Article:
If you are someone who is heavily relied on Apple’s iOS and Mac third party emailing apps to communicate crucial pieces of information with others, you might just want to pause and rethink that. It has recently come to light that some of these popular email iOS and Mac apps have been scrapping user’s private data and have been selling them.
Motherboard, a popular technology-related news division of Vice, has obtained several confidential documents which clearly state how several companies who make these apps scrape their user’s confidential inbox messages and sell products to clients in the finance, travel, and e-Commerce sectors using that data. One such app is ‘Edison’ which happens to be quite a popular email app that is also listed under ‘Top 100 productivity apps’ in Apple’s app store. Motherboard further went on to remark that the data obtained from these inboxes could potentially be used to make better investment decisions.
On their website’s product page, Edison has some interesting offering known as ‘Edison Insights’ and ‘Trends Direct’ respectively, which they claim can provide ‘actionable intelligence in consumer purchase trends’. It can totally make sense now as to how they fulfil this offering of theirs after the recent report coming into light.
Responding to the allegation, however, Edison has recently posted a Medium article by justifying their actions and explaining how the data is harvested in complete anonymity therefore allegedly trying to put their users at ease. They also further went ahead to remark that the collection of data helps them keep the platform free of any charges.
Edison doesn’t happen to be the only app that has come under a microscope with the surfacing of this report. Other popular email apps include Clearfox and Slice. The Clearfox email app mines user data and sends them to an intelligence firm called Foxintelligence. When the firm was sent an enquiry about the same, their Chief Operating Officer Florian Cleyet-Merle replied in an email by saying that they believe that actionable insights and information could be derived from the data that they harvest without compromising with a user’s privacy while benefitting both the sides.
Slice’s defence to this whole fiasco seemed to be a lousy one as it seems that last month they had created a page on their website instructing users how to opt-out of the usage and selling of their data in compliance to the California Consumer Privacy Act (CCPA). However, Rakuten the company which acquired Slice didn’t seem to dispute the fact when Motherboard provided them with a list of the titles of columns of the data by remarking that they didn’t know Slice was doing that.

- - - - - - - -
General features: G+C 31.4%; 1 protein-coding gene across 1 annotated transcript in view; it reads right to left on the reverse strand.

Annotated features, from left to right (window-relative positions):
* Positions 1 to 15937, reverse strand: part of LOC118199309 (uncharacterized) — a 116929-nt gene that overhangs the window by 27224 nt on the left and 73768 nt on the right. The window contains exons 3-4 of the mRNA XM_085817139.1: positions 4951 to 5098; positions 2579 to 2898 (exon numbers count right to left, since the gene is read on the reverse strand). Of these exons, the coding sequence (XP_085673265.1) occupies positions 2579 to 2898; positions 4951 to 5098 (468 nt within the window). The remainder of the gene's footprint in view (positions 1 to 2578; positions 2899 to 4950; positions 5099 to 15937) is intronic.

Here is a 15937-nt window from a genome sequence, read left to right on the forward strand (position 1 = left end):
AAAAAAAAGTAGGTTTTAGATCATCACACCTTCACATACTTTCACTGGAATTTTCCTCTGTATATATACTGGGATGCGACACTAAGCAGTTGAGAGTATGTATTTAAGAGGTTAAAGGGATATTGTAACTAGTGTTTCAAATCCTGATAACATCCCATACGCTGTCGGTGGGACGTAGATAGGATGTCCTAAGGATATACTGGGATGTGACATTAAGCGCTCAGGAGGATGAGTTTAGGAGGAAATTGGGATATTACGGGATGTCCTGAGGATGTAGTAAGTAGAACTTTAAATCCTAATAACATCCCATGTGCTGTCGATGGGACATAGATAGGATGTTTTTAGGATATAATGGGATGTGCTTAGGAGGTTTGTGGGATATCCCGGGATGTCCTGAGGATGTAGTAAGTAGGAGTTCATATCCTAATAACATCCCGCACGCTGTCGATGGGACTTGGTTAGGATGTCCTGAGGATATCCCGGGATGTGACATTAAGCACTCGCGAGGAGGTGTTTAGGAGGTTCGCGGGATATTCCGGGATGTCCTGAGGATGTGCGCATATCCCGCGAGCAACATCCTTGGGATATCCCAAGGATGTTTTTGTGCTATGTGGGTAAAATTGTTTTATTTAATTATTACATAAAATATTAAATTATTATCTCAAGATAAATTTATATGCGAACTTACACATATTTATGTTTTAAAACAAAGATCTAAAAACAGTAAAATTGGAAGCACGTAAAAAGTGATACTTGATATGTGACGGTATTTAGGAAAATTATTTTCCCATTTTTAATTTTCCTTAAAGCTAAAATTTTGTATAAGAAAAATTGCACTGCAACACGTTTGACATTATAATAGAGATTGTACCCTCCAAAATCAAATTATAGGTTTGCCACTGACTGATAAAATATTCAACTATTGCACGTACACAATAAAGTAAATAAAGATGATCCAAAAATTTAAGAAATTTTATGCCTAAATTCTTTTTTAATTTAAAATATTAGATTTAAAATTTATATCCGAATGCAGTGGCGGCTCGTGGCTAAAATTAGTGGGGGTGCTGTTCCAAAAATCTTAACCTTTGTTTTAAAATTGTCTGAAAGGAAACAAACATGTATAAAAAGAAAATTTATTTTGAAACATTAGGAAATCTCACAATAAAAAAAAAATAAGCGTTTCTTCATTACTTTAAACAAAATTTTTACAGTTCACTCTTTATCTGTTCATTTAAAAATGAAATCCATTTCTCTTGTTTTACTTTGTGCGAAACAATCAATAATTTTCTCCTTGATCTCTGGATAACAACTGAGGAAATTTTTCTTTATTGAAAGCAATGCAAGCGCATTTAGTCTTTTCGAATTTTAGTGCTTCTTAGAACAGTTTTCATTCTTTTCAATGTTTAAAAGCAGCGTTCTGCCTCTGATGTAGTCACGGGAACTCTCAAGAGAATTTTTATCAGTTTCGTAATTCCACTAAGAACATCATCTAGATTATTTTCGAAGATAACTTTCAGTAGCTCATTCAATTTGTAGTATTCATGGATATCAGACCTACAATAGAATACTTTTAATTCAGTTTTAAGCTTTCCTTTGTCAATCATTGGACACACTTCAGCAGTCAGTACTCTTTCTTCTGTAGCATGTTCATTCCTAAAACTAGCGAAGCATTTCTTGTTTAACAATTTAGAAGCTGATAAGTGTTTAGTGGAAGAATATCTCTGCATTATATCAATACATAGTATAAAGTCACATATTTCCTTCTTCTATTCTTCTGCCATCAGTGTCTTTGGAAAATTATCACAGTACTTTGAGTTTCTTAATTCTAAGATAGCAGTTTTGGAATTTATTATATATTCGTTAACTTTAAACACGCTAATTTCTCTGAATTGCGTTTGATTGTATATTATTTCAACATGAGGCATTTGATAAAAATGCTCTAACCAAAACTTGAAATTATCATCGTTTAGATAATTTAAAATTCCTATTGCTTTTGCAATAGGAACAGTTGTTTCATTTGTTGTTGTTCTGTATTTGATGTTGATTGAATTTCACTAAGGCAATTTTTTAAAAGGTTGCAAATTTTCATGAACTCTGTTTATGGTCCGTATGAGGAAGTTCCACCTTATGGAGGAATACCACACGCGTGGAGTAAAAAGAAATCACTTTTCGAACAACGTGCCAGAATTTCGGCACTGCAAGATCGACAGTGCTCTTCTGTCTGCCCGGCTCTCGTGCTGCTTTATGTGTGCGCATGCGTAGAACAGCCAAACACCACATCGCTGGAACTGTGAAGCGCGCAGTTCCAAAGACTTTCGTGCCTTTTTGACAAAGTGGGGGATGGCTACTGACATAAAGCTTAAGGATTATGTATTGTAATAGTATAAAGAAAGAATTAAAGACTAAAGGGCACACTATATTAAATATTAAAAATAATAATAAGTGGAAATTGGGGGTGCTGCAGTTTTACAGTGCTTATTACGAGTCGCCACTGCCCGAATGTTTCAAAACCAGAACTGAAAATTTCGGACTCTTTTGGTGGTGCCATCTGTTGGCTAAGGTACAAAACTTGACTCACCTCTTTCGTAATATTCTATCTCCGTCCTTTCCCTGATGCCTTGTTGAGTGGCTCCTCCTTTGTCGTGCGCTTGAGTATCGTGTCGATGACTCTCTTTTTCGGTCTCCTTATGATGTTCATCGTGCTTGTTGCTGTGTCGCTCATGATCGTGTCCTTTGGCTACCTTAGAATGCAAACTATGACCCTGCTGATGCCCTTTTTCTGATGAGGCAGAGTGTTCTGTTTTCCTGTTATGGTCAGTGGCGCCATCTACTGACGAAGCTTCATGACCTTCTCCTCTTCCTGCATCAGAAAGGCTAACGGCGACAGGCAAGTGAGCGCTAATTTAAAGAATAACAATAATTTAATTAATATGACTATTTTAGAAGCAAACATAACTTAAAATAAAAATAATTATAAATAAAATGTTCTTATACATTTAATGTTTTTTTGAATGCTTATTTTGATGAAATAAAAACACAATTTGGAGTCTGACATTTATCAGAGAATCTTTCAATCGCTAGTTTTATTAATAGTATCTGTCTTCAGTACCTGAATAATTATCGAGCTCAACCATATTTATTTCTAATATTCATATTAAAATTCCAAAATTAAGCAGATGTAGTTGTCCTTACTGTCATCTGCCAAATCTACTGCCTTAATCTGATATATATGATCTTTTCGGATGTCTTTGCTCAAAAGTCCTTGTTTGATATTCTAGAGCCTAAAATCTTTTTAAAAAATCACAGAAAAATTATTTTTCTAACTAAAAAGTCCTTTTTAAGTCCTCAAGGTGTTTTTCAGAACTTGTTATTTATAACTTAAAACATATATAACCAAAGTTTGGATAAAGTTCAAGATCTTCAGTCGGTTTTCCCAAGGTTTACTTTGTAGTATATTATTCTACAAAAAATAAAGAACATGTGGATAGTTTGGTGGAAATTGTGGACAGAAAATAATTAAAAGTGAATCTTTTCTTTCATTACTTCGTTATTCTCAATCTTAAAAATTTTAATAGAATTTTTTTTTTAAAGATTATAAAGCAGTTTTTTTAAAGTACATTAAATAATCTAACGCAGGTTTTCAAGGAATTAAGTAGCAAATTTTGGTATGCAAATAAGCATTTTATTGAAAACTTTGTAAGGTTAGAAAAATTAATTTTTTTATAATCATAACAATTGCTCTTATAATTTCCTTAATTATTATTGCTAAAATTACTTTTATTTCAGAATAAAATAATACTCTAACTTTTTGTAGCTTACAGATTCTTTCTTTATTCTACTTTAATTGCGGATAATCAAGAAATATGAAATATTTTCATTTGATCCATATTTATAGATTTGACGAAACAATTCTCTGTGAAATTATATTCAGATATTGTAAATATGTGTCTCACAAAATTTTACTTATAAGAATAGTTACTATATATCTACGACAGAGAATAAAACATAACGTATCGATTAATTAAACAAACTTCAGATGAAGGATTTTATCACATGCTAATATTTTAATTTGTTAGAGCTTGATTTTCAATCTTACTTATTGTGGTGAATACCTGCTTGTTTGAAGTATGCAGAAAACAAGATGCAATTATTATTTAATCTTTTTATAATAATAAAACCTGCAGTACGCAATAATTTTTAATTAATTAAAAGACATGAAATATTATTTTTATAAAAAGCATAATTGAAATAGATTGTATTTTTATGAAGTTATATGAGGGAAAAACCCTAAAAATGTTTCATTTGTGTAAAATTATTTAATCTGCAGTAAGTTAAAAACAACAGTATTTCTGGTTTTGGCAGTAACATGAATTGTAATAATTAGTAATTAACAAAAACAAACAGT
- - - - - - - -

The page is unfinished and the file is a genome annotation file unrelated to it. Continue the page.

Our Finals Thoughts
It can well be said that in the future, privacy would be considered as a thing of luxury. As more and more reports surface day in and day out about incidents such as these, it becomes quite difficult to process and understand which platforms can be trusted to respect a user’s privacy over the internet. Most of the platforms that we are accustomed to or are dependent on, seem to harvest and sell off our data to some of the other intelligence firms under the pretext that it is done while ensuring complete anonymity which, we all can fairly deduce is not completely true.
As of 2019, Apple has sold nearly 138.6 million units of iPhone, which run on iOS. The sales of iPad and Mac devices, together, in 2019 is expected to hover around 60 million. It’s important to note that Apple no longer discloses the sales figure of its device, and such figures are provided by third-party trackers. This potentially means millions of people’s data could be compromised by some of these apps in Apple’s app store.
Hence, as a leading tech product and innovation company, they must recheck their tall claims about their commitment to privacy and the stringent policies that they have put in place to avoid any such activities as those which have recently come under the public eye. We believe that its time that the company takes a closer look at some of the apps that they have been allowing on their App Store while making sure that these apps comply with the policies and commitments of Apple Inc. itself.